1. Overview

For network optimization, some websites allow browsers to cache resources like CSS or JS in local storage. This allows browsers to save a network round trip for every request.

So caching resources is vital for improving the load time of web pages. Equally important is to clear the cached data once it's not required. For example, if a user logs out of a website, browsers should remove all session data from the cache.

There are two main problems with browsers caching data longer than it's required:

  • Modern websites use a rich set of CSS and JS files that consume a lot of browser memory
  • Websites that cache sensitive data like session cookies are prone to phishing attacks

In this tutorial, we'll see how HTTP's Clear-Site-Data response header helps websites in clearing locally stored data from the browsers.

2. Clear-Site-Data Header

Just like the Cache-Control header, Clear-Site-Data is an HTTP response header. Websites can use this header to instruct browsers to remove the data cached in local storage.

For websites that require authentication, the Cache-Control header is generally included in the /login response and allows browsers to cache user data. Similarly, websites include the Clear-Site-Data header in the /logout response to clear any cached data that belongs to this user.

At this point, it's important to understand that browsers usually categorize local storage into different types:

  • Local Storage
  • Session Storage
  • Cookies

Since websites can store data in any one of these types, Clear-Site-Data allows us to specify the target storage in the header:

  • cache – to remove locally cached data and includes both private and shared browser caches
  • cookies – to remove data stored in browser cookies
  • storage – to clear local and session storage of the browser
  • executionContexts – this switch tells the browser to reload the browser tab for that URL
  • * (asterisk) – removes data from all of the above storage areas

As a result, the Clear-Site-Data header must include at least one of these storage types:

Clear-Site-Data: "cache", "cookies", "storage", "executionContexts"

In the following sections, we'll implement a /logout service in Spring Security and include a Clear-Site-Data header in the response.

3. Maven Dependency

Before we write some code to add Clear-Site-Data header in Spring, let's add the spring-security-web and spring-security-config dependencies to the project:

<dependency>
    <groupId>org.springframework.security</groupId>
    <artifactId>spring-security-web</artifactId>
    <version>5.2.2.RELEASE</version>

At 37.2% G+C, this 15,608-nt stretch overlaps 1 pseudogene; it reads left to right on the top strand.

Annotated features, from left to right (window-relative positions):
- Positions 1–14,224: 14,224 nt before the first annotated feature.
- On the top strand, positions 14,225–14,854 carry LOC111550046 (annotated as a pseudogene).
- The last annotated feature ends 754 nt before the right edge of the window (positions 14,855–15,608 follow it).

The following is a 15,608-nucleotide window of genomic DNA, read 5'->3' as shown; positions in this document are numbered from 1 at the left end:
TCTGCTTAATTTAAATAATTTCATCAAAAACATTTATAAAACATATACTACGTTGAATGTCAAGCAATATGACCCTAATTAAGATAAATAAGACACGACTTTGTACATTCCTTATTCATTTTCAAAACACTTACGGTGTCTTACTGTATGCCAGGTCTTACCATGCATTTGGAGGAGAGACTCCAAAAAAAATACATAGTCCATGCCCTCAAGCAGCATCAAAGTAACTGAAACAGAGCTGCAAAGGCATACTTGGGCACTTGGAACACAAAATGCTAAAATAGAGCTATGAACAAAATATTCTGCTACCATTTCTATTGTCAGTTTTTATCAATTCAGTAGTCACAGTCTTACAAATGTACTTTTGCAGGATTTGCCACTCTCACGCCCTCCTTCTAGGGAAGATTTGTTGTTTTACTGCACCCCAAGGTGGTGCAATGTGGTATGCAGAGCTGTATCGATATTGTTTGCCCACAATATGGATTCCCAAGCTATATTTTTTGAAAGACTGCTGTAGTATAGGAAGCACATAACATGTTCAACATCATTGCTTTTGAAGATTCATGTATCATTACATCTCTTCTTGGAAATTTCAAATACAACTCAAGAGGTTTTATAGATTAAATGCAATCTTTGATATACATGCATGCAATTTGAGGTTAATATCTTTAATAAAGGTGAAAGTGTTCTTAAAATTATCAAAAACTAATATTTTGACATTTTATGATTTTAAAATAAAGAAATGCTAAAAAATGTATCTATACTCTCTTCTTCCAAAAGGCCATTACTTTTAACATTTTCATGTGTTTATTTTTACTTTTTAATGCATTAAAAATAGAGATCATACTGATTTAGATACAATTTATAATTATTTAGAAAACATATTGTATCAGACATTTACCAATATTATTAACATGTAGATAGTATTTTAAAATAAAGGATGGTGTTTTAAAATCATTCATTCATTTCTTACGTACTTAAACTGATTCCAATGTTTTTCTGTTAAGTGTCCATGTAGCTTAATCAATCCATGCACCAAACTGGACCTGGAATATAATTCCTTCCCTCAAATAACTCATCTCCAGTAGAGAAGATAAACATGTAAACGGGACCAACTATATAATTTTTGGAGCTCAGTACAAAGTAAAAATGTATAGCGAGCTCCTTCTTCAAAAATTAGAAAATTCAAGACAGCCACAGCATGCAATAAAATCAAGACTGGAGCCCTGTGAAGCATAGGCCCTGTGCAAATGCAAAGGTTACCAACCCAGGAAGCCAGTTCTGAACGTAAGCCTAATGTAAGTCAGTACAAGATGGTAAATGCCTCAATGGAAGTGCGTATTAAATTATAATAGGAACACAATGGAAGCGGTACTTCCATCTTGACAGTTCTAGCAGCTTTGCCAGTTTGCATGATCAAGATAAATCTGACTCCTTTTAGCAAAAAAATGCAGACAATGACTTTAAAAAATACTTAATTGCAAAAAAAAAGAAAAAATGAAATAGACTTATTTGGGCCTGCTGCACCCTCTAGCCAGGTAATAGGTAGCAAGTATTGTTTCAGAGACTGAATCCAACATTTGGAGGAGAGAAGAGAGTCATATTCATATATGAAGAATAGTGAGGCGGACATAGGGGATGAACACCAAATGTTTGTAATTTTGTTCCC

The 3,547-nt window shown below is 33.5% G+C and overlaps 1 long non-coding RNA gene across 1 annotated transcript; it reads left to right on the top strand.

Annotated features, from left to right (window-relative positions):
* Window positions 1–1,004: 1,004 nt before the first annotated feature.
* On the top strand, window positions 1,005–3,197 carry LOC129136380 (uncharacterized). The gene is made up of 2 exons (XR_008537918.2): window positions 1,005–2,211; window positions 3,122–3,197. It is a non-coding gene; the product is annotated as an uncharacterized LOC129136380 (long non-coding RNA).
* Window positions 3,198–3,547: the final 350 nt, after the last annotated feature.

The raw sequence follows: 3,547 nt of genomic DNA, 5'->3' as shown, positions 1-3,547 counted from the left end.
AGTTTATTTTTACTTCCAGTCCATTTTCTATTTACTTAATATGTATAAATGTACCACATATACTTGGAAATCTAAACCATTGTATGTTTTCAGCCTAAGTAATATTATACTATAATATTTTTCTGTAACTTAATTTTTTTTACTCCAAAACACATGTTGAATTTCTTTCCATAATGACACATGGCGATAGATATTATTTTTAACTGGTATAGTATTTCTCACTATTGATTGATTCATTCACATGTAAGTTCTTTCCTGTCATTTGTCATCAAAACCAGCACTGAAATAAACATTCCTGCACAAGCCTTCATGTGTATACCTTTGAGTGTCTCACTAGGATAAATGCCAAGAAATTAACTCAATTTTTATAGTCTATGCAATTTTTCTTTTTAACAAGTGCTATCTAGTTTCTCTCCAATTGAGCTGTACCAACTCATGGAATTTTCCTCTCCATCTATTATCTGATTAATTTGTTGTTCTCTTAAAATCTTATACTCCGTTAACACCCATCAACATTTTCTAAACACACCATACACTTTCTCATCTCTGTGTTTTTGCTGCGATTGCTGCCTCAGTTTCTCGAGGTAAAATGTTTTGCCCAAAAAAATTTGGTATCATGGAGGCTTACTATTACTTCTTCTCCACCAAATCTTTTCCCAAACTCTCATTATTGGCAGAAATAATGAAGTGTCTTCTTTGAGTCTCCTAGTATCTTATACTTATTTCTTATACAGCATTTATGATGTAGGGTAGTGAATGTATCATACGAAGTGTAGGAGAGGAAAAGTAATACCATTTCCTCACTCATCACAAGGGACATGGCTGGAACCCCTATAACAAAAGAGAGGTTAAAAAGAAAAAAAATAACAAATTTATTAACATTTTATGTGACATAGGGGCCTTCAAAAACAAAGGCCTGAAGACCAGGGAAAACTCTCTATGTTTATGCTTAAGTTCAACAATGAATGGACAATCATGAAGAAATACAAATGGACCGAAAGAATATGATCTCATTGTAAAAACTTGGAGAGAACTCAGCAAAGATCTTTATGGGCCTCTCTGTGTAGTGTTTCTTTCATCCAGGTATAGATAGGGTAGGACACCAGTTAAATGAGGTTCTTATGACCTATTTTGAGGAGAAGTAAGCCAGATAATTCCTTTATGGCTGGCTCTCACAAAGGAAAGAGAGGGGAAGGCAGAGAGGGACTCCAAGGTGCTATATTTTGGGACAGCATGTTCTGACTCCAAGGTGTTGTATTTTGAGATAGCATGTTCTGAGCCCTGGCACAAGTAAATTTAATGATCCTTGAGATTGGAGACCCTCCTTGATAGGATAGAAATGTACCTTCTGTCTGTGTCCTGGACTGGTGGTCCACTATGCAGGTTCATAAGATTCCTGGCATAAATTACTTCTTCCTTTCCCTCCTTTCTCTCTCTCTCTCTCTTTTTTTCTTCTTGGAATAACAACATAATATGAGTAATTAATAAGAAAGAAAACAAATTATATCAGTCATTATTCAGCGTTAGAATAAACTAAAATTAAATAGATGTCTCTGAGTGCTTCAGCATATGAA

</dependency>
<dependency>
    <groupId>org.springframework.security</groupId>
    <artifactId>spring-security-config</artifactId>
    <version>5.2.2.RELEASE</version>
</dependency>

4. ClearSiteDataHeaderWriter in Spring Security

We discussed earlier that Spring provides a CacheControl utility class to write Cache-Control headers in the response. Similarly, Spring Security provides a ClearSiteDataHeaderWriter class to add the header in the HTTP response easily:

@Configuration
@EnableWebSecurity
@EnableGlobalMethodSecurity(prePostEnabled = true)
public class SpringSecurityConfig extends WebSecurityConfigurerAdapter {

    @Override
    protected void configure(HttpSecurity http) throws Exception {
        http.csrf()
          .disable()
          .formLogin()
          .loginPage("/login.html")
          .loginProcessingUrl("/perform_login")
          .defaultSuccessUrl("/homepage.html", true)
          .and()
          .logout().logoutUrl("/baeldung/logout")
          .addLogoutHandler(new HeaderWriterLogoutHandler(
            new ClearSiteDataHeaderWriter(
              ClearSiteDataHeaderWriter.Directive.CACHE,
              ClearSiteDataHeaderWriter.Directive.COOKIES,
              ClearSiteDataHeaderWriter.Directive.STORAGE)));
    }
}

Here, we implemented a login and logout page with Spring Security. As a result, Spring will add a Clear-Site-Data header in response to all /baeldung/logout requests:

Clear-Site-Data: "cache", "cookies", "storage"

If we now use curl and send a request to https://localhost:8080/baeldung/logout, we'll get the following headers in response:

{ [5 bytes data]
< HTTP/1.1 302
< Clear-Site-Data: "cache", "cookies", "storage"
< X-Content-Type-Options: nosniff
< X-XSS-Protection: 1; mode=block
< Cache-Control: no-cache, no-store, max-age=0, must-revalidate
< Pragma: no-cache
< Expires: 0
< Strict-Transport-Security: max-age=31536000 ; includeSubDomains
< X-Frame-Options: DENY
< Location: https://localhost:8080/login.html?logout
< Content-Length: 0
< Date: Tue, 17 Mar 2020 17:12:23 GMT

5. Conclusion

In this article, we studied the impact of browsers caching critical user data even when it's not required. For example, browsers should not cache data after a user has logged out of the website.

We then saw how HTTP's Clear-Site-Data response header allows websites to force browsers to clear locally cached data.

Finally, we implemented a logout page in Spring Security with ClearSiteDataHeaderWriter to add this header in the controller's response.

As always, the code is available over at GitHub.

Security bottom

I just announced the new Learn Spring Security course, including the full material focused on the new OAuth2 stack in Spring Security 5:

>> CHECK OUT THE COURSE
Comments are closed on this article!